In plain words, the Hindi ALP Module is a computer based software that is run on a computer. The Prerak or the trainer advances or pauses each frame in the module and asks the learners to to repeat what they are seeing on the pane. The module also has an audio support which can be repeated by the learners. The advantage of this module lies in the ability of the trainer to change the pace of the learning. You can always go back a few frames, or skip a few frames according to the situation. The module itself is very easy to use and run and is divided into three parts. The module can be run on computers with very basic configurations! In many cases, companies had donated their old computers for the programme, rather than sending them to the junkyard!
This Educational  article that Mr. Anil Virmani had sent to me and it interested me a great deal. What was novel about the TCS ALP Hindi module was that it was that as opposed to conventional pedagogy, it deals with teaching the learner whole words, rather than letters! The idea of K.V. Nori and others who developed this  computer based Hindi literacy module was that conventional literacy programmes which start with letters and then move up take years to reach functional literacy targets. The targets before the developers of the TCS, Computer based Hindi Literacy module were modest though achievable. They had as their objective making  illiterate adults functionally literate so that they could sign their names, read the signs on buses and also what was written on hoardings and banners in the town. This article excited me a great deal and sure I wanted to put it to the test! This is how we did it:
How we taught them to read
  • The ALP module provided by TCS was played on the computer.
  • The learners were encouraged to repeat the letters and words orally according to the module.
  • Flash cards were used to repeat this process to aid recognition of alphabets.
  • The learners were encouraged to write the letters in their copies
  • The next time the learners came to the learning centre, the previous module was run without the sound and the learners were encouraged to repeat the letters and words orally.
  • Judicious use was made of a blackboard to aid recognition of alphabets.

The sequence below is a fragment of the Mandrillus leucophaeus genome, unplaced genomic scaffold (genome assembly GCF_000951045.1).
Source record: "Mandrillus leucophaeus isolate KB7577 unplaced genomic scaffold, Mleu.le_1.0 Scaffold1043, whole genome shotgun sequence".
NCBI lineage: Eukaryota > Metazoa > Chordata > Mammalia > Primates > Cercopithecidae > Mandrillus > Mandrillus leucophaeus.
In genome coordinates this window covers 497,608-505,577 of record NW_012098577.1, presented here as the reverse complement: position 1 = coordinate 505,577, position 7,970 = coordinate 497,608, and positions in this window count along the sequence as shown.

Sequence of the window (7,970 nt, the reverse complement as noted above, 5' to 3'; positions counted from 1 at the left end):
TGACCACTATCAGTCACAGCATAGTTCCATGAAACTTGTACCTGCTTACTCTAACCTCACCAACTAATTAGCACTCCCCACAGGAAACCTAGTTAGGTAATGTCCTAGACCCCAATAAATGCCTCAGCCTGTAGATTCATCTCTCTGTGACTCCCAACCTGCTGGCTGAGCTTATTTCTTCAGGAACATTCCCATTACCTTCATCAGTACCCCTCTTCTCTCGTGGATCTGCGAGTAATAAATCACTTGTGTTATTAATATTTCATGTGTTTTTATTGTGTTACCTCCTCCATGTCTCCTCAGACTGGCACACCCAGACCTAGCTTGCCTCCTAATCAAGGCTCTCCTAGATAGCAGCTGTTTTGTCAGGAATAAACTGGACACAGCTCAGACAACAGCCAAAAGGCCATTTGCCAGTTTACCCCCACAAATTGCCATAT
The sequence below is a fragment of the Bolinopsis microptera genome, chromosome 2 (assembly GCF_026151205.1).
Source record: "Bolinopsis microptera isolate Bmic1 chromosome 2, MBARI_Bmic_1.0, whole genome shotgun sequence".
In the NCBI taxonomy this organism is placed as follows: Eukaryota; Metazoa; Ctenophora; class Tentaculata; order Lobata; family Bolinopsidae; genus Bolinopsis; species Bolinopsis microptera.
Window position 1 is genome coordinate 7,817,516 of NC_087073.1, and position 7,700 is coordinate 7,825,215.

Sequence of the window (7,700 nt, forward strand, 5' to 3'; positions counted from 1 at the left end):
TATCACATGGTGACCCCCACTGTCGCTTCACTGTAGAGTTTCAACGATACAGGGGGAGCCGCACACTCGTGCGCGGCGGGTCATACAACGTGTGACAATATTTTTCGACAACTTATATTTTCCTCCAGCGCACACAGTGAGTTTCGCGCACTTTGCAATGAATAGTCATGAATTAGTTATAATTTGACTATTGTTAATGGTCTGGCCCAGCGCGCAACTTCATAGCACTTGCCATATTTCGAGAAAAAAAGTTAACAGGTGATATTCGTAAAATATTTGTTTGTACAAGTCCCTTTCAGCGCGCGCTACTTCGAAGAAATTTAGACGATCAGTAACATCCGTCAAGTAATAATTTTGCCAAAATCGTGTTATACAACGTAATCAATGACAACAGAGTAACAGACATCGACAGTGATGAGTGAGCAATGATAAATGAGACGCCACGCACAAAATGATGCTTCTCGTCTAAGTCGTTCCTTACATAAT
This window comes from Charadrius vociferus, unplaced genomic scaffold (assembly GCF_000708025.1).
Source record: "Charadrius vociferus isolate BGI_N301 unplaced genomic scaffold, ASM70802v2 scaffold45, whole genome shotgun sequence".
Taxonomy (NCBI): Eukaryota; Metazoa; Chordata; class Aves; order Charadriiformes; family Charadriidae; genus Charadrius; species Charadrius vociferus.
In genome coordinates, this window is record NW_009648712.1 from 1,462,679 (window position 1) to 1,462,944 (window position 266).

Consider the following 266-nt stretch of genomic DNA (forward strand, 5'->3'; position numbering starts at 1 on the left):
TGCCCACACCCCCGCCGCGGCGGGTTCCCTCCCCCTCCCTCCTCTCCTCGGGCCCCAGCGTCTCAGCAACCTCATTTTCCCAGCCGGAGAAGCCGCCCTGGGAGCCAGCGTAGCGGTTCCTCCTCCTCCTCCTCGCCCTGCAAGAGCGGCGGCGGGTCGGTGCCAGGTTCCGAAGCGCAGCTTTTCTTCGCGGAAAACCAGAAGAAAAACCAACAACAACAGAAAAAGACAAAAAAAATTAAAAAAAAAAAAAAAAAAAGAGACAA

• By the third module,the learners were able to repeat Kabir’s sayings by reading them from the third section of the ALP Module.
  • From time to time, the learners were encouraged to identify letters in flash cards.
  • Learners were encouraged identify words, and then sentences in printed material like newspapers.
  • A mark of successful learning was their ability to read sentences from Hindi newspapers.
How the Module Worked According to Dr. F.C.Kohli
It works by teaching people whole words rather than individual letters. The key is that humans are good at recognizing pictures and images, so each word is taught as a picture.
Once they have reached this level they start spontaneously to identify and use individual letters. "What we recognize, or what we look at, are images. You look at a painting, it's an image, the face is an image.
"So if we can teach them to recognise words in their own language, with these sound 'patterns', then they will be able to recognise the words," according to Dr. F.C. Kohli.
Audio Visual Resources used by us:
          1.A multi-media computer with speakers and a Cd. Rom drive an obsolete   
            computer can be used (Pentium II, 64 mb RAM, Colour Monitor, Sound card,)
          2. Flash Cards of Hindi alphabets
          3. Pencils and note-books
          4.Newspapers & story books
          5.A Black board
Other resources required to run the programme
1.Dedicated (full-time)  support staff members to help with the programme
2.Trained Teachers
3.The TCS computer based functional literacy module.
4.Relevant funds for cost of electricity and miscellaneous expenses.
5.Further funding for incentives to people coming in for the programme.
Problems and Concerns faced during the Programme
Initially, problems were faced in getting the illiterate learners to come to the E-Literacy centre because it was very difficult to convince them to leave their work for an odd hour or two.Most of the illiterate learners are employed as skilled or unskilled workers.Since most of the adults who came for the programme were women, they spoke about how difficult it was for them to leave their household chores and come to the adult literacy centre.